So, how can you manage your boss, someone who manages you and why should you? I was thinking about this the other day when I recalled looking at recliner lift chairs while visiting a furniture store. The chair was for my father. He was 88-years-old at the time and sometimes had trouble getting out of his recliner. I knew the lift recliner would be great for him. However, I knew if I brought up the idea, he’d tell me he didn’t need it. I had to make it his idea.
I casually told him that while shopping for new living room furniture I played around with one of those lift chairs. He asked a few questions and then made owning a lift chair his idea. My father had a couple of good years in the chair before he passed away. The chair lives on with another family member.
So, what’s this story about my father and a lift chair have to do with managing your boss? It’s that sometimes the best strategy for change is to make your idea your bosses idea. Here are 8 more keys to how to manage your boss.
How to Manage Your Boss
Hire the Right Boss
An interview shouldn’t be one-sided. Ask enough questions of your boss during the interview process to get a feel for their management style. Ask direct questions about how they manage. For example, how they share expectations, follow up, or assign tasks. Do your best to watch them interact with others. How do they manage the current roster? If you don’t like what you see, don’t expect them to change for you. Find another boss.
Get to Know Them
When I suggest getting to know your boss I don’t mean how they take their coffee, that’s fine, but to get to know anyone, including your boss, you need to understand how they think.
- What motivates your boss?
- What is their preferred method of communication?
- How does your boss learn? Are they audio, verbal, kinetic, or visual learners?
- What are their unique talents?
So, how do you learn all of this information? I’m glad you asked. The answer is – you ask them. Ask what motivates them, how they like to communicate, and how they process information. Don’t make this complicated, ask them.
Take the time to survey your manager to understand their expectations of you and your position. Learn their goals, apply activities that will help meet those goals, and then meet their expectations. If you don’t know your boss’s expectations how could you possibly meet them?
Bring the Bottom Line
I was working with an HR manager who was committed to employee wellness programs. However, not everyone on the corporate staff was convinced of its usefulness. Some members of the staff didn’t buy into the need for a wellness programs. Their opinion was it was merely for the employee with little or no benefit to the organization; therefore, it was wasteful to commit resources to the program. The HR manager showed the staff how a wellness program affected the bottom line by reducing insurance costs. Numbers speak.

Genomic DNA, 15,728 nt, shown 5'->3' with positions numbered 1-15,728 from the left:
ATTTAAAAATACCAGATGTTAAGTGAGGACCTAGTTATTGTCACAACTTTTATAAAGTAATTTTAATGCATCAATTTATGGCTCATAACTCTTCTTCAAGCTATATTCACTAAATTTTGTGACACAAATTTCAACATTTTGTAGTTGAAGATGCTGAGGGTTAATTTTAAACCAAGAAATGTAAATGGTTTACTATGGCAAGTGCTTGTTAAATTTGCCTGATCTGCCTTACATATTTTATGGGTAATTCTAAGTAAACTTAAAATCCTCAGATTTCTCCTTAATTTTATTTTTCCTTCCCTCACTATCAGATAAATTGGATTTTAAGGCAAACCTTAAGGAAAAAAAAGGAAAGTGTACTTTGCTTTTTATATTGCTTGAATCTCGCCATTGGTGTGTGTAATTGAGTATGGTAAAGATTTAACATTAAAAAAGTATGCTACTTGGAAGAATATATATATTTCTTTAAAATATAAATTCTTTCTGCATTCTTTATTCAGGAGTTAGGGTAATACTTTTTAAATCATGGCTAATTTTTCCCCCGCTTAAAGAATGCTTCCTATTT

Be Your Bosses Friend
Are you afraid of making a friend with your boss? If your definition of a friend is something like, “A friend is someone who helps, a person who has your back”, why wouldn’t you befriend your boss?
“Have you been told not to be friends with your employees? If I asked should a boss help his or her direct reports, would your answer be absolutely? However, if you look up the definition of friendship that’s what you’ll find.” — Can a Boss be a Friend?
Be a Crusader for their Mission
If you want to meet your personal goals, whether its advancement, a special project, or more responsibility, begin by championing your boss’s mission; learn your boss’s mission, and then be a part of it.
Don’t Be a Yes Person
A good boss wants your input. A great boss wants to know when you disagree and why you do so. Be straightforward, you might consider asking your boss how you should approach them if you ever have an alternate point of view from theirs.
Learn When and How to Say No
It’s okay to say no. When you’re not the best person for the task, when it would pull you away from important work, or it’s not one of your talents. However, your approach is what will make the difference.
If someone else is better suited to the task, simply state you’d be happy to take on the assignment, but John Doe is more qualified. If jumping to a new task will pull you off of one you need to complete then show your boss the work you’re doing, and then ask them to decide whether you should stop the task you’re on.
Why Should You Manage Your Boss?
I mean really, who needs the headache? Don’t you already have a full plate? So, why even attempt to manage your boss? Because your boss will not always be right and someone needs to tell them, and because some decisions could hurt you and your career. And the number one reason for me is I want to work with a boss I like and respect who makes me feel like part of the team and asks for my opinion. And to get all that I might have to manage my boss’s expectations of me.
How Can I Help You?
I like to help people and organizations, but I have three criteria I consider before taking an assignment – I believe in what the organization stands for, I know I can help, and it looks like fun. If you have any questions, Contact Me.
So, does your business have a management training plan? Because, if not, many organizations, large and small, use my book, The New Manager’s Workbook a crash course in effective management, as the basis for their leadership development program. Check it out. It might help you stop putting off what you want to do.